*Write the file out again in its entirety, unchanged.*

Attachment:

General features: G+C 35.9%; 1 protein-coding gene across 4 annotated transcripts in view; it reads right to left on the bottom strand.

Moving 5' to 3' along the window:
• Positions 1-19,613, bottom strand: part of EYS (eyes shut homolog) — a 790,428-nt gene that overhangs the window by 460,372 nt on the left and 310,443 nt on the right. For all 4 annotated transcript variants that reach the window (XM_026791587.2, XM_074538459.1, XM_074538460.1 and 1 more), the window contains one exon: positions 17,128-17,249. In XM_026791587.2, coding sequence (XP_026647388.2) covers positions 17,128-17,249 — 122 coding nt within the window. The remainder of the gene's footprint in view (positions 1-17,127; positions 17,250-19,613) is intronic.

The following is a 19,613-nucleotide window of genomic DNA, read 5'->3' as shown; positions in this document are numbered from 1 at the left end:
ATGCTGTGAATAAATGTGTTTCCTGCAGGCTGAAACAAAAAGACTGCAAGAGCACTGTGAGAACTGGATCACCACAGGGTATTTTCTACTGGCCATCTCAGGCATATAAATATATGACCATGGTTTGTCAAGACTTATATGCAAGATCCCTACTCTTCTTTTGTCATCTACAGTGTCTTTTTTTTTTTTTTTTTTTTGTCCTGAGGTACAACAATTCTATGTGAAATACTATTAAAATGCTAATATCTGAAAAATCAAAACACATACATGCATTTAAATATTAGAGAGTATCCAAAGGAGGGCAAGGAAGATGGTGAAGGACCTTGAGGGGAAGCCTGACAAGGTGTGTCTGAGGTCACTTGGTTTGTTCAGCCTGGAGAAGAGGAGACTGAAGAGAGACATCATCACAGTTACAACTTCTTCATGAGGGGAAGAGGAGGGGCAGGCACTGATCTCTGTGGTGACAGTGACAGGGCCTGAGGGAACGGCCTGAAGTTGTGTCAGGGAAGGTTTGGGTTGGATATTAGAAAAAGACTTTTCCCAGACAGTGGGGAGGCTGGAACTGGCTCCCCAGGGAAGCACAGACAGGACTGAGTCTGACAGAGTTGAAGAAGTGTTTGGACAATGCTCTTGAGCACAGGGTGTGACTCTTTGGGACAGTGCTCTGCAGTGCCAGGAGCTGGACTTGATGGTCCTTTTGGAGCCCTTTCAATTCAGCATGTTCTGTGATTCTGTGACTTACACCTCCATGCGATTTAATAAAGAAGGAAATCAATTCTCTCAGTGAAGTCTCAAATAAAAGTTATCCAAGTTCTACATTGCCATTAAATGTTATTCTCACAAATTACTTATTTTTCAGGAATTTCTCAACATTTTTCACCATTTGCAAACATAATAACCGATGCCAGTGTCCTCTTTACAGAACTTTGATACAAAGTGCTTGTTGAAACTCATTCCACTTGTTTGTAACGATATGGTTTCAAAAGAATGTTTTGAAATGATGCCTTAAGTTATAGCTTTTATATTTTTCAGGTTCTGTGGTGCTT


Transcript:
General features: G+C 35.9%; 1 protein-coding gene across 4 annotated transcripts in view; it reads right to left on the bottom strand.

Moving 5' to 3' along the window:
• Positions 1-19,613, bottom strand: part of EYS (eyes shut homolog) — a 790,428-nt gene that overhangs the window by 460,372 nt on the left and 310,443 nt on the right. For all 4 annotated transcript variants that reach the window (XM_026791587.2, XM_074538459.1, XM_074538460.1 and 1 more), the window contains one exon: positions 17,128-17,249. In XM_026791587.2, coding sequence (XP_026647388.2) covers positions 17,128-17,249 — 122 coding nt within the window. The remainder of the gene's footprint in view (positions 1-17,127; positions 17,250-19,613) is intronic.

The following is a 19,613-nucleotide window of genomic DNA, read 5'->3' as shown; positions in this document are numbered from 1 at the left end:
ATGCTGTGAATAAATGTGTTTCCTGCAGGCTGAAACAAAAAGACTGCAAGAGCACTGTGAGAACTGGATCACCACAGGGTATTTTCTACTGGCCATCTCAGGCATATAAATATATGACCATGGTTTGTCAAGACTTATATGCAAGATCCCTACTCTTCTTTTGTCATCTACAGTGTCTTTTTTTTTTTTTTTTTTTTGTCCTGAGGTACAACAATTCTATGTGAAATACTATTAAAATGCTAATATCTGAAAAATCAAAACACATACATGCATTTAAATATTAGAGAGTATCCAAAGGAGGGCAAGGAAGATGGTGAAGGACCTTGAGGGGAAGCCTGACAAGGTGTGTCTGAGGTCACTTGGTTTGTTCAGCCTGGAGAAGAGGAGACTGAAGAGAGACATCATCACAGTTACAACTTCTTCATGAGGGGAAGAGGAGGGGCAGGCACTGATCTCTGTGGTGACAGTGACAGGGCCTGAGGGAACGGCCTGAAGTTGTGTCAGGGAAGGTTTGGGTTGGATATTAGAAAAAGACTTTTCCCAGACAGTGGGGAGGCTGGAACTGGCTCCCCAGGGAAGCACAGACAGGACTGAGTCTGACAGAGTTGAAGAAGTGTTTGGACAATGCTCTTGAGCACAGGGTGTGACTCTTTGGGACAGTGCTCTGCAGTGCCAGGAGCTGGACTTGATGGTCCTTTTGGAGCCCTTTCAATTCAGCATGTTCTGTGATTCTGTGACTTACACCTCCATGCGATTTAATAAAGAAGGAAATCAATTCTCTCAGTGAAGTCTCAAATAAAAGTTATCCAAGTTCTACATTGCCATTAAATGTTATTCTCACAAATTACTTATTTTTCAGGAATTTCTCAACATTTTTCACCATTTGCAAACATAATAACCGATGCCAGTGTCCTCTTTACAGAACTTTGATACAAAGTGCTTGTTGAAACTCATTCCACTTGTTTGTAACGATATGGTTTCAAAAGAATGTTTTGAAATGATGCCTTAAGTTATAGCTTTTATATTTTTCAGGTTCTGTGGTGCTT